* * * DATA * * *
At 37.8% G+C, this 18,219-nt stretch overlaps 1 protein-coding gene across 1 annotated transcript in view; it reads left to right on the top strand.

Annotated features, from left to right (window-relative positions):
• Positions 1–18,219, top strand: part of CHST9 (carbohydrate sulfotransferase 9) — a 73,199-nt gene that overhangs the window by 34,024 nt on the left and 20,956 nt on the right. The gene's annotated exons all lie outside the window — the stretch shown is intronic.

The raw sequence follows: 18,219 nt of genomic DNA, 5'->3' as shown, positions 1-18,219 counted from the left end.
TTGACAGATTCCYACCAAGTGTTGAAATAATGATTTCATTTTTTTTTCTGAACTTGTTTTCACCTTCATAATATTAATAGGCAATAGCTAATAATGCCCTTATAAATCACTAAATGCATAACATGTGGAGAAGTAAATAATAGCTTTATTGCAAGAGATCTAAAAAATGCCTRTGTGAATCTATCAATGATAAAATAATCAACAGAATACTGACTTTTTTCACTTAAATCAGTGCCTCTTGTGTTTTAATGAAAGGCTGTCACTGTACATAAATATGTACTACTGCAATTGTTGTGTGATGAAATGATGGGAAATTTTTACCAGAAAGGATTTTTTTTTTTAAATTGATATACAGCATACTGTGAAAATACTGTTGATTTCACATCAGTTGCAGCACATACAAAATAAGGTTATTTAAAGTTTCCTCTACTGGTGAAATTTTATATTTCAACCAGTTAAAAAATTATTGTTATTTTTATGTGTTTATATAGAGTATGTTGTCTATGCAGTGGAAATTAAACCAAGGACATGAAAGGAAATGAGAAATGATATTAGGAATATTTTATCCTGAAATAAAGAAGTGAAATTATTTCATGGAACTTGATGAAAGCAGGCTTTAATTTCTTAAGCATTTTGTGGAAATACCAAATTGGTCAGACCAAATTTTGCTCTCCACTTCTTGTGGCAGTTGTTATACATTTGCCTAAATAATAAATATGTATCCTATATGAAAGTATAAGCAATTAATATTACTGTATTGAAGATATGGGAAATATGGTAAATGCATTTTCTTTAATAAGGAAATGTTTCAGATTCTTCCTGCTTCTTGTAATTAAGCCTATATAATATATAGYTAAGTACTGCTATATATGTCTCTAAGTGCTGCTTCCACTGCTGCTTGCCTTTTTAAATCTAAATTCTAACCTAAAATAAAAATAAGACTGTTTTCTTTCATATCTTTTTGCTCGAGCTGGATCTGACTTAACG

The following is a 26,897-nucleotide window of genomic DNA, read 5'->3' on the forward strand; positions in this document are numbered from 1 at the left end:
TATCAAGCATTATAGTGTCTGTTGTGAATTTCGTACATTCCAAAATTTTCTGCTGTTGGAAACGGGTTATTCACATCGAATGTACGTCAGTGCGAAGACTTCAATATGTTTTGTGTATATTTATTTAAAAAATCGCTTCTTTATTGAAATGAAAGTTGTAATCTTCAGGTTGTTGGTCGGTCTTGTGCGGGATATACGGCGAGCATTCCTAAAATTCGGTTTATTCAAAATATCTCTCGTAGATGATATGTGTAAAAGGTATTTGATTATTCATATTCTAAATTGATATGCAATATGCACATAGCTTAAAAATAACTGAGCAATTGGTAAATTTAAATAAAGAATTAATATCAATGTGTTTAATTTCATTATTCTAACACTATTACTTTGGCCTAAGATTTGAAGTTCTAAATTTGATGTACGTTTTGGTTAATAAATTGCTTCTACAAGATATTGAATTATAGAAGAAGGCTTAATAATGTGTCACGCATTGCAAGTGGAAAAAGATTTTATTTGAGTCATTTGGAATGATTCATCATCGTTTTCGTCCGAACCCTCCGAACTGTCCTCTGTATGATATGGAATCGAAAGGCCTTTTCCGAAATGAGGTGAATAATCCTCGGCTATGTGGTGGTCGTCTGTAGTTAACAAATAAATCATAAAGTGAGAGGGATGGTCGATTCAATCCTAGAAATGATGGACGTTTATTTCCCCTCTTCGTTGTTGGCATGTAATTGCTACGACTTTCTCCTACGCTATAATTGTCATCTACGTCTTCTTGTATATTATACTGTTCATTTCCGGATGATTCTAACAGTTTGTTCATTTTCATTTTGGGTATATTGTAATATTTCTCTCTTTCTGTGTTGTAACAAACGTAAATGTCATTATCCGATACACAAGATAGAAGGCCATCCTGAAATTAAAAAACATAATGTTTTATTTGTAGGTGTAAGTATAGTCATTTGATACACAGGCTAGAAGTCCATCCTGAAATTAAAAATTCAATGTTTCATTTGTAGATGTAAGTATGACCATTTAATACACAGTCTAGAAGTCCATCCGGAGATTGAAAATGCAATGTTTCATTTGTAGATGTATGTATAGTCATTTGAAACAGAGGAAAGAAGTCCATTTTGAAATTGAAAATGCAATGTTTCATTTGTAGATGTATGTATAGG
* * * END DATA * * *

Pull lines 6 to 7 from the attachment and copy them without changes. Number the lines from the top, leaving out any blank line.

The following is a 26,897-nucleotide window of genomic DNA, read 5'->3' on the forward strand; positions in this document are numbered from 1 at the left end:
TATCAAGCATTATAGTGTCTGTTGTGAATTTCGTACATTCCAAAATTTTCTGCTGTTGGAAACGGGTTATTCACATCGAATGTACGTCAGTGCGAAGACTTCAATATGTTTTGTGTATATTTATTTAAAAAATCGCTTCTTTATTGAAATGAAAGTTGTAATCTTCAGGTTGTTGGTCGGTCTTGTGCGGGATATACGGCGAGCATTCCTAAAATTCGGTTTATTCAAAATATCTCTCGTAGATGATATGTGTAAAAGGTATTTGATTATTCATATTCTAAATTGATATGCAATATGCACATAGCTTAAAAATAACTGAGCAATTGGTAAATTTAAATAAAGAATTAATATCAATGTGTTTAATTTCATTATTCTAACACTATTACTTTGGCCTAAGATTTGAAGTTCTAAATTTGATGTACGTTTTGGTTAATAAATTGCTTCTACAAGATATTGAATTATAGAAGAAGGCTTAATAATGTGTCACGCATTGCAAGTGGAAAAAGATTTTATTTGAGTCATTTGGAATGATTCATCATCGTTTTCGTCCGAACCCTCCGAACTGTCCTCTGTATGATATGGAATCGAAAGGCCTTTTCCGAAATGAGGTGAATAATCCTCGGCTATGTGGTGGTCGTCTGTAGTTAACAAATAAATCATAAAGTGAGAGGGATGGTCGATTCAATCCTAGAAATGATGGACGTTTATTTCCCCTCTTCGTTGTTGGCATGTAATTGCTACGACTTTCTCCTACGCTATAATTGTCATCTACGTCTTCTTGTATATTATACTGTTCATTTCCGGATGATTCTAACAGTTTGTTCATTTTCATTTTGGGTATATTGTAATATTTCTCTCTTTCTGTGTTGTAACAAACGTAAATGTCATTATCCGATACACAAGATAGAAGGCCATCCTGAAATTAAAAAACATAATGTTTTATTTGTAGGTGTAAGTATAGTCATTTGATACACAGGCTAGAAGTCCATCCTGAAATTAAAAATTCAATGTTTCATTTGTAGATGTAAGTATGACCATTTAATACACAGTCTAGAAGTCCATCCGGAGATTGAAAATGCAATGTTTCATTTGTAGATGTATGTATAGTCATTTGAAACAGAGGAAAGAAGTCCATTTTGAAATTGAAAATGCAATGTTTCATTTGTAGATGTATGTATAGG